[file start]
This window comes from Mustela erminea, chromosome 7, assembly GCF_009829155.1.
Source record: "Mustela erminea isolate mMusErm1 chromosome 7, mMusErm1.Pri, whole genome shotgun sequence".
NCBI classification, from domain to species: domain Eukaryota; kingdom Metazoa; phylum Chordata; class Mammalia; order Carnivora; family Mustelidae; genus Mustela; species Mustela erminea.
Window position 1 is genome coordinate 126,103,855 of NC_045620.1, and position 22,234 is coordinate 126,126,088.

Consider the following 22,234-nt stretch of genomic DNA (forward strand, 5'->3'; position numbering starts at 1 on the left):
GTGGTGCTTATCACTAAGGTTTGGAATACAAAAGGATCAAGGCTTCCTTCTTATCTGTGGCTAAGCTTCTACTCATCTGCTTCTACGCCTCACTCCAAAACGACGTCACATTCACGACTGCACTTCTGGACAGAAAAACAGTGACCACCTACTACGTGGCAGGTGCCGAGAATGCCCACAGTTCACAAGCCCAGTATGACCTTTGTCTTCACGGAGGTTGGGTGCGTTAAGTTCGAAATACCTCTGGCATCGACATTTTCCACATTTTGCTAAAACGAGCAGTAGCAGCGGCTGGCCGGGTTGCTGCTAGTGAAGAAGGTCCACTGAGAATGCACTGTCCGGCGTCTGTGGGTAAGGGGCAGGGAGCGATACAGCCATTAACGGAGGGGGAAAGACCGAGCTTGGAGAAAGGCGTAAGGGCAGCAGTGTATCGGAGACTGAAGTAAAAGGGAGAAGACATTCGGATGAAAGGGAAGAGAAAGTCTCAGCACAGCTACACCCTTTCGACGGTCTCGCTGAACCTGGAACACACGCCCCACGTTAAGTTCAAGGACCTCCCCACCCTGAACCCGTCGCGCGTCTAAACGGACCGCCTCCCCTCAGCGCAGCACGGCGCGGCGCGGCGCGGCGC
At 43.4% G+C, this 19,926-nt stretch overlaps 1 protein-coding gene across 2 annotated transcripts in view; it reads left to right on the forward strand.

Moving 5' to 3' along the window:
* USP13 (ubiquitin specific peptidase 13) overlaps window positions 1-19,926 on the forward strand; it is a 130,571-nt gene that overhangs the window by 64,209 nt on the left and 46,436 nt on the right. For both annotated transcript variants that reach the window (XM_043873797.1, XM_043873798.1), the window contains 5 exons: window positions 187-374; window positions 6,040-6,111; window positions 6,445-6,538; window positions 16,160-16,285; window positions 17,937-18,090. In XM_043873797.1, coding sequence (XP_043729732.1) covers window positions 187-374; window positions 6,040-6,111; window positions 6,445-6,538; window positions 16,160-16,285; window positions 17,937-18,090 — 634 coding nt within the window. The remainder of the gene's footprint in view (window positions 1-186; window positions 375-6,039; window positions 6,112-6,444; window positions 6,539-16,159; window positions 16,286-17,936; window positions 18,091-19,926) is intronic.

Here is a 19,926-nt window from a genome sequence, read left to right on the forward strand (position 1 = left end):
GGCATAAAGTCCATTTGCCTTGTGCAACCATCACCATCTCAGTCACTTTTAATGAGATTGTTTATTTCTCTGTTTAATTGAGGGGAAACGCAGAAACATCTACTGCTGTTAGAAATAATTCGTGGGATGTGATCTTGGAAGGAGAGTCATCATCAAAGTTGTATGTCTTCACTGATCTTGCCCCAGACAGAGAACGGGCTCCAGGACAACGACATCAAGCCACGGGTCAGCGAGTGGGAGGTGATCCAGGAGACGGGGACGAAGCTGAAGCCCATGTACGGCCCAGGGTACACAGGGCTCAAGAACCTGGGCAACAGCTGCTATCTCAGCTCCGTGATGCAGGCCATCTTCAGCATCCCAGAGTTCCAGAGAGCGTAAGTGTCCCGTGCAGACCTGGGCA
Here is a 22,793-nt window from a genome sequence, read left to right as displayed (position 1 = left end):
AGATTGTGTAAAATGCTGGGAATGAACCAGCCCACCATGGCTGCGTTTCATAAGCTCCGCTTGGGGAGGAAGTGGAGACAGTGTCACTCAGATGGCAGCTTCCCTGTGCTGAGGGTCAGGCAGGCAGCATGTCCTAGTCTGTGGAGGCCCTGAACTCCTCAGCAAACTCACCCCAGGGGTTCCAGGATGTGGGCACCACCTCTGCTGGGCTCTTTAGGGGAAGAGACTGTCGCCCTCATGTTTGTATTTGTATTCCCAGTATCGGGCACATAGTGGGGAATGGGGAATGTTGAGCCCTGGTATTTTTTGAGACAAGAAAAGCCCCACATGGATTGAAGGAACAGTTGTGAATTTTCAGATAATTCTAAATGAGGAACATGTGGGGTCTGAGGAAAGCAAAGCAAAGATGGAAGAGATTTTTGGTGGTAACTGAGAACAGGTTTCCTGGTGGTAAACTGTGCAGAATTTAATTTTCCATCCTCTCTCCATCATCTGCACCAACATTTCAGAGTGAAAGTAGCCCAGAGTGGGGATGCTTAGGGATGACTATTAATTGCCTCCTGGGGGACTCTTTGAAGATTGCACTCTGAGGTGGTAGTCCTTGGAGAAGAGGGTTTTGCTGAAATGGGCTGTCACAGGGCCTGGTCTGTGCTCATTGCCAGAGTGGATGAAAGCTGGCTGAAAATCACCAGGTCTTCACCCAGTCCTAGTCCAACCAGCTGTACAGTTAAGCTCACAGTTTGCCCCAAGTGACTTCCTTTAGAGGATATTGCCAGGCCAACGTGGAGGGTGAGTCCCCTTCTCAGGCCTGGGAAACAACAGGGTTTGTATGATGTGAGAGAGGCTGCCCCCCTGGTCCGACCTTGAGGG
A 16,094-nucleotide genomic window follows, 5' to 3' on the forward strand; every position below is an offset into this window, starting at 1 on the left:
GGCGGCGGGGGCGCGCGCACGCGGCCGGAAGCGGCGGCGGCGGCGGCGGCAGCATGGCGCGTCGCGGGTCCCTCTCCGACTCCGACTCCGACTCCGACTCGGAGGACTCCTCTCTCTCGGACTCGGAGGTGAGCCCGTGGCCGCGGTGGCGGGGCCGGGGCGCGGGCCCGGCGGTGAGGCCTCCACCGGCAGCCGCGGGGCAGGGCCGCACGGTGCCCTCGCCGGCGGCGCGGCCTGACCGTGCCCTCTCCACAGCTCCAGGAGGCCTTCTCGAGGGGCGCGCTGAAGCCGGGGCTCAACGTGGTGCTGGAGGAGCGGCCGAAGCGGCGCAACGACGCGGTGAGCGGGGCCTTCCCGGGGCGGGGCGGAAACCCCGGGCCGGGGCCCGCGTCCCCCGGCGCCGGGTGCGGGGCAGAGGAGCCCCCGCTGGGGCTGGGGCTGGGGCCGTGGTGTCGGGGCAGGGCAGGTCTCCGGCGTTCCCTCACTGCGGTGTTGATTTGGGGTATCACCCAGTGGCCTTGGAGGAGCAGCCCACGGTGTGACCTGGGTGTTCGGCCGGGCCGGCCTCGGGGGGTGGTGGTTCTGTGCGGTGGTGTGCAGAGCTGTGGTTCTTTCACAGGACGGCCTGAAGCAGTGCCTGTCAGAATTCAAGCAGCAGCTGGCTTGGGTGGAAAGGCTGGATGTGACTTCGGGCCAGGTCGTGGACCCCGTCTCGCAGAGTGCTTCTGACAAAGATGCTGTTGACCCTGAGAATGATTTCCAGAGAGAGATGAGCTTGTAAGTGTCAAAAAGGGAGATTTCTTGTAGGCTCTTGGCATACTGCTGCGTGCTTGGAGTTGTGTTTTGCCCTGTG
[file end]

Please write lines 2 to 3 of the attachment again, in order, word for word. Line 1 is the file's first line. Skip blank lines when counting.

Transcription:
Source record: "Mustela erminea isolate mMusErm1 chromosome 7, mMusErm1.Pri, whole genome shotgun sequence".
NCBI classification, from domain to species: domain Eukaryota; kingdom Metazoa; phylum Chordata; class Mammalia; order Carnivora; family Mustelidae; genus Mustela; species Mustela erminea.